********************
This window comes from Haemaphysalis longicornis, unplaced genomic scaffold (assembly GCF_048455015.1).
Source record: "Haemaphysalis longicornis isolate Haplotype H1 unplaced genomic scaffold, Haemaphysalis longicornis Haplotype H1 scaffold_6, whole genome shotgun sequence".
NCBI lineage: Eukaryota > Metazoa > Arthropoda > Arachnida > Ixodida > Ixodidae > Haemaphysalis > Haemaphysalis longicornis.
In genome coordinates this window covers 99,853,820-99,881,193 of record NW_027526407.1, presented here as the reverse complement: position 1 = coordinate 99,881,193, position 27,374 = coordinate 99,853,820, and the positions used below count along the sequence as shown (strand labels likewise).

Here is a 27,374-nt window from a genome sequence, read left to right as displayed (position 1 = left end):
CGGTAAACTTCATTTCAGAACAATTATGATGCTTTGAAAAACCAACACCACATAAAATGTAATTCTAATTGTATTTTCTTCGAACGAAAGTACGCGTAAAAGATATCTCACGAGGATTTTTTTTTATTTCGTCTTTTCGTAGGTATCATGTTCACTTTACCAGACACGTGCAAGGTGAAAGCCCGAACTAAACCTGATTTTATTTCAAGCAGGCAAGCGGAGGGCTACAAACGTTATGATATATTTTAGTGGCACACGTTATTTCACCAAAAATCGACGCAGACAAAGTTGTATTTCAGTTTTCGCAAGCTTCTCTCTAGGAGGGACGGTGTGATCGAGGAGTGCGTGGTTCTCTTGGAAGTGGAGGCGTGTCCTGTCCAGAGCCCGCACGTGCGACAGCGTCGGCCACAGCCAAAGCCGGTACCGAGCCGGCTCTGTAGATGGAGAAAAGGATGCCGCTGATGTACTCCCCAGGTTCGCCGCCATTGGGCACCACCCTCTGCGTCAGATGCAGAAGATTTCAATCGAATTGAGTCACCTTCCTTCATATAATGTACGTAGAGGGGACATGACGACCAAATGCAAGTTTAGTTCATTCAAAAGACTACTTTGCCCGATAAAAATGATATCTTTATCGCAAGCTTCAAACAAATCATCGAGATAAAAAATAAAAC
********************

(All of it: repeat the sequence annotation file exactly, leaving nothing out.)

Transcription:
This window comes from Haemaphysalis longicornis, unplaced genomic scaffold (assembly GCF_048455015.1).
Source record: "Haemaphysalis longicornis isolate Haplotype H1 unplaced genomic scaffold, Haemaphysalis longicornis Haplotype H1 scaffold_6, whole genome shotgun sequence".
NCBI lineage: Eukaryota > Metazoa > Arthropoda > Arachnida > Ixodida > Ixodidae > Haemaphysalis > Haemaphysalis longicornis.
In genome coordinates this window covers 99,853,820-99,881,193 of record NW_027526407.1, presented here as the reverse complement: position 1 = coordinate 99,881,193, position 27,374 = coordinate 99,853,820, and the positions used below count along the sequence as shown (strand labels likewise).

Here is a 27,374-nt window from a genome sequence, read left to right as displayed (position 1 = left end):
CGGTAAACTTCATTTCAGAACAATTATGATGCTTTGAAAAACCAACACCACATAAAATGTAATTCTAATTGTATTTTCTTCGAACGAAAGTACGCGTAAAAGATATCTCACGAGGATTTTTTTTTATTTCGTCTTTTCGTAGGTATCATGTTCACTTTACCAGACACGTGCAAGGTGAAAGCCCGAACTAAACCTGATTTTATTTCAAGCAGGCAAGCGGAGGGCTACAAACGTTATGATATATTTTAGTGGCACACGTTATTTCACCAAAAATCGACGCAGACAAAGTTGTATTTCAGTTTTCGCAAGCTTCTCTCTAGGAGGGACGGTGTGATCGAGGAGTGCGTGGTTCTCTTGGAAGTGGAGGCGTGTCCTGTCCAGAGCCCGCACGTGCGACAGCGTCGGCCACAGCCAAAGCCGGTACCGAGCCGGCTCTGTAGATGGAGAAAAGGATGCCGCTGATGTACTCCCCAGGTTCGCCGCCATTGGGCACCACCCTCTGCGTCAGATGCAGAAGATTTCAATCGAATTGAGTCACCTTCCTTCATATAATGTACGTAGAGGGGACATGACGACCAAATGCAAGTTTAGTTCATTCAAAAGACTACTTTGCCCGATAAAAATGATATCTTTATCGCAAGCTTCAAACAAATCATCGAGATAAAAAATAAAAC